Being irrelevant to my teenager daughter sounds amusing and inconsequential.

Becoming irrelevant is different. It’s heartbreaking. The agonizing process of losing my daughter’s affection and attention, although somewhat expected, has been less shocking than the state of being irrelevant as a mother to the outside world. As my daughter morphed each day into some adult-puppy-child-woman, society looked at me and said, “So what are you doing now?”

Excuse me?

Parenting is harder now. So that’s what I’m doing. I’m parenting harder.

No that doesn’t mean I’m meaner or tougher or stricter than other parents. My 15-year-old daughter has quite a bit of freedom, but she also has boundaries. Boundaries that I have to patrol whether my presence is welcomed or not. My skin has grown thick under the occasional glare of the stranger who invaded my daughter’s body and I have become quite comfortable here where I am not wanted.

It is simply harder to parent now. The homework is harder. The sports more competitive. The choices, the pressures, the social media access, the explosion of vaping in the high school bathrooms; it’s all amplified—even from five or 10 years ago. A friend of mine recently landed her dream job teaching English at a local high school and became sick from the stress. It’s hard.

I would love to teach English . . . but I digress.

Our kids who look like they don’t need us still need us. And just because I don’t have a toddler throwing a tantrum doesn’t mean I’m not parenting the hell out of my kid.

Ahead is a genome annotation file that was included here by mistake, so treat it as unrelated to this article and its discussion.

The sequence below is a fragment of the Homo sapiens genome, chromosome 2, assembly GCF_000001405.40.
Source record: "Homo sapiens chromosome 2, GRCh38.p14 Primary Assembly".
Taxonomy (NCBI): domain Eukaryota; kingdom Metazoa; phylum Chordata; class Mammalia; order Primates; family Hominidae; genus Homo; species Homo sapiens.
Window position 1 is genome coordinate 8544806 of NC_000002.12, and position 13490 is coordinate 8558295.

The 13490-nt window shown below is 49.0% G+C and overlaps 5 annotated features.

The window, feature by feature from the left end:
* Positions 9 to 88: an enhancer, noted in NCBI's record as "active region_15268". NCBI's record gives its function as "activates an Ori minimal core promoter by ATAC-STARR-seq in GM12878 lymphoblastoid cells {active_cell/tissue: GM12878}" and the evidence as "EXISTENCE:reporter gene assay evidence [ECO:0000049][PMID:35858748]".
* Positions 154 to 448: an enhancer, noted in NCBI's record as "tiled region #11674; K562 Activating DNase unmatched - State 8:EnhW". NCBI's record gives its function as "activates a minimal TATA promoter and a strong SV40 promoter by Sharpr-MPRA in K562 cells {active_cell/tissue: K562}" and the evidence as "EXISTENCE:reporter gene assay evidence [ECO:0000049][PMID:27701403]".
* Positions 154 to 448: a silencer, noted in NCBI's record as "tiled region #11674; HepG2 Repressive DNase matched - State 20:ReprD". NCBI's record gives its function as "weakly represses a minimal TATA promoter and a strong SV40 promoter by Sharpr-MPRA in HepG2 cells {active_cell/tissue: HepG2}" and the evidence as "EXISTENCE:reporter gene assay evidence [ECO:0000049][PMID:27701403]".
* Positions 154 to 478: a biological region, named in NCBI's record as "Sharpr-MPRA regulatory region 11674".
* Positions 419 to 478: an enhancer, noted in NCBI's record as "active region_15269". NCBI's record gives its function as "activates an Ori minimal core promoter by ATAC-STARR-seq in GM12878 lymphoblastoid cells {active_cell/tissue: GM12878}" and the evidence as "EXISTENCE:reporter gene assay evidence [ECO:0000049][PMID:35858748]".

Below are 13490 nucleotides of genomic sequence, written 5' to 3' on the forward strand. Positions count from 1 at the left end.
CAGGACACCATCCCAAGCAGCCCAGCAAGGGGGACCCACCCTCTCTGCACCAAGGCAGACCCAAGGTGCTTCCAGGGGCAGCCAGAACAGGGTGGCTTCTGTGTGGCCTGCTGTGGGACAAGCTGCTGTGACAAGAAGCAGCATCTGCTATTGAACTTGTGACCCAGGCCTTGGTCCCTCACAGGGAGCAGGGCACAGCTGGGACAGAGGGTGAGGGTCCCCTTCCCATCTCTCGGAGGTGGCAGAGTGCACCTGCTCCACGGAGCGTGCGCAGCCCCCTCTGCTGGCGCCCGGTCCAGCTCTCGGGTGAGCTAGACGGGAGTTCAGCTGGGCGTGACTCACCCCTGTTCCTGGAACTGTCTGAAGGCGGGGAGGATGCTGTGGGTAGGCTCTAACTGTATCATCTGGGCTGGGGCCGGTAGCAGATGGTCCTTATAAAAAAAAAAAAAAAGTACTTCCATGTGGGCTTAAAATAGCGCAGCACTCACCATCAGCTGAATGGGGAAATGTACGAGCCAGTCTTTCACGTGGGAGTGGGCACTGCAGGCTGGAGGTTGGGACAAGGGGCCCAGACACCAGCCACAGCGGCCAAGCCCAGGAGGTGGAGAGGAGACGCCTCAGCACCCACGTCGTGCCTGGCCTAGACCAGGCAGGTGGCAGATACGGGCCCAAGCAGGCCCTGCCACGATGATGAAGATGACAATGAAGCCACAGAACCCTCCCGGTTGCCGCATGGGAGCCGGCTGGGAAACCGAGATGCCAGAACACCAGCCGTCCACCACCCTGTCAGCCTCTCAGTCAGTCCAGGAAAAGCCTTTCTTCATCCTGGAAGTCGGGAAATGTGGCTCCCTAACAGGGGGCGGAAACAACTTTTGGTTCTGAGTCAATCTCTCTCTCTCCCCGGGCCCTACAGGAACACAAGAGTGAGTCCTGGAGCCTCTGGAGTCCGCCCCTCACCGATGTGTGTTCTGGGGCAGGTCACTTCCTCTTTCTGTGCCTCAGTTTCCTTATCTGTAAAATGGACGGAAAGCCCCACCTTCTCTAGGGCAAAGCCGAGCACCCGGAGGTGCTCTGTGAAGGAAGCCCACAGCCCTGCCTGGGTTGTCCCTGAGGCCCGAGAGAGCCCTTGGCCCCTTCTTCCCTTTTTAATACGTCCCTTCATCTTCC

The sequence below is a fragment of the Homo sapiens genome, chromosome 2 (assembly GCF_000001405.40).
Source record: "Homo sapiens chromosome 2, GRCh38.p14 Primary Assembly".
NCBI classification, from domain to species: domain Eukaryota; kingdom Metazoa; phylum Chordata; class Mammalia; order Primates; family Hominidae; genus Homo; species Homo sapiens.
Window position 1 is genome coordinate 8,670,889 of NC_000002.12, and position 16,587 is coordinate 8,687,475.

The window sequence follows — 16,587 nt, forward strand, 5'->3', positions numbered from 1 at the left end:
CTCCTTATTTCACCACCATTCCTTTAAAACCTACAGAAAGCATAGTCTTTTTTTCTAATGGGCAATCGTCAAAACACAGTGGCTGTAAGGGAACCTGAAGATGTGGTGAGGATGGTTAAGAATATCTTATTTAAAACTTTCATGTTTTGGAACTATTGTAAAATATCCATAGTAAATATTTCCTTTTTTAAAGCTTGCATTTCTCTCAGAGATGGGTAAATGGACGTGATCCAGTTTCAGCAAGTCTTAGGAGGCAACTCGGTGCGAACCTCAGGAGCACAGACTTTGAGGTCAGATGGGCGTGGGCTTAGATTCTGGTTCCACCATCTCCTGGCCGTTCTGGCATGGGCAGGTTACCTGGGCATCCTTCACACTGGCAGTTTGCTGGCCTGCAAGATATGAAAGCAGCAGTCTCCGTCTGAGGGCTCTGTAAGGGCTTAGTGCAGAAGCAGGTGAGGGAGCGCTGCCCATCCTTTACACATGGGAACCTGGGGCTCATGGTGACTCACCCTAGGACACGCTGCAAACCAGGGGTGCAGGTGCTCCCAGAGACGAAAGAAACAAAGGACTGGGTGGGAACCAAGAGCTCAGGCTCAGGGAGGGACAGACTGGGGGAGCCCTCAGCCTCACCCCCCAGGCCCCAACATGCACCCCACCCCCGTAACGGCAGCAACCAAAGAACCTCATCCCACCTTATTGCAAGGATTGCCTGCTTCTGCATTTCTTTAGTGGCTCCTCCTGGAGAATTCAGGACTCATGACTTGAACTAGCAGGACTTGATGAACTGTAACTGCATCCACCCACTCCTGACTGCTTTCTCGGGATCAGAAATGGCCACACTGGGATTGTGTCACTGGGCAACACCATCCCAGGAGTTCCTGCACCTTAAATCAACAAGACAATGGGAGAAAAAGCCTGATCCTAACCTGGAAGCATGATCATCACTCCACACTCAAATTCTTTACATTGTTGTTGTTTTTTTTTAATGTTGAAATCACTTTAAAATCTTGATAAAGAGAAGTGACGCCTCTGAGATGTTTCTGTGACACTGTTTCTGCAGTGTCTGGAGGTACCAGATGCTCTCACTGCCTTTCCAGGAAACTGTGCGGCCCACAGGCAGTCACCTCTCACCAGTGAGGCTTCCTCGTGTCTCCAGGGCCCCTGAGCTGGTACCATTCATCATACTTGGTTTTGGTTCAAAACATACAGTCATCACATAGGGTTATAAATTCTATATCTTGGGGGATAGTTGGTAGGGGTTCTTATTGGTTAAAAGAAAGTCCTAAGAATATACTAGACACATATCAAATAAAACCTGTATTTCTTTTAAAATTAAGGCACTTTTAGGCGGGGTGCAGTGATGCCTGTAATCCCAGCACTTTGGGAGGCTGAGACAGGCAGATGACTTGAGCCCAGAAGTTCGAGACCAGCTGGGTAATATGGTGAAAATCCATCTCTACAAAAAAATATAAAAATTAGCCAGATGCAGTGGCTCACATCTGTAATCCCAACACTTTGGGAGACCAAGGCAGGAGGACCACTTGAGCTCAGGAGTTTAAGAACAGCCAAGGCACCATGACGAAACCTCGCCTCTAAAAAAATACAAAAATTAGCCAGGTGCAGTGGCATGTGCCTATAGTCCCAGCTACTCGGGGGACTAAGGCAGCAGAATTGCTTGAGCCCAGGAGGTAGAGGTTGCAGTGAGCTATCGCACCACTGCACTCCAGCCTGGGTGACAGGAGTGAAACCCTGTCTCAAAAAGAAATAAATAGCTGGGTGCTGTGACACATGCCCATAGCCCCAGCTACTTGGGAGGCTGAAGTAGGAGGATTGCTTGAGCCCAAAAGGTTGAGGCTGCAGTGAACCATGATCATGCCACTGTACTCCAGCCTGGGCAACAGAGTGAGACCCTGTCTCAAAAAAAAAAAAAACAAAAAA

Look, there isn’t any room for me to have an ego about what I do all day. It’s MENIAL. I wake up and start driving, then laundry, grocery shopping, cooking, walking the dog, cleaning up the cat throw up, making doctors appointments, driving to summer school and back, driving to volleyball clinics and back, driving to my daughter’s friends’ houses and back, etc. That takes up MY entire day.

When society sees me walking with my daughter who looks like a woman-child who does not need any more parenting, society is utterly wrong. My daughter needed so much this year. 

She needed so much and she didn’t know it. I didn’t know it. Every day there were new challenges, new surprises, and a lot of changes. I was there to listen when she needed me most and I was there to cheer her on when she found her fire, often within minutes or hours of each other. It’s been confusing and challenging and enlightening all at once.

Society thinks I’m all finished parenting and I certainly am no longer that “young mom” at the park, and that’s hard enough. I look more tired and I am more tired than ever. And I don’t blame anyone for thinking I should have it a little more together because I didn’t know a thing about parenting a teenager when I was a toddler mom. And I still don’t really know anything except I have loved it all and I’m not done yet.

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Kara Turner

I love people like Buddy the Elf loves Christmas. I would be happiest in an elevator talking to new people all day long, even those resistant to elevator talking. What is on the inside of others is the most fascinating thing in the world to me. I want to dig in there and feel the heartbeat of unique souls.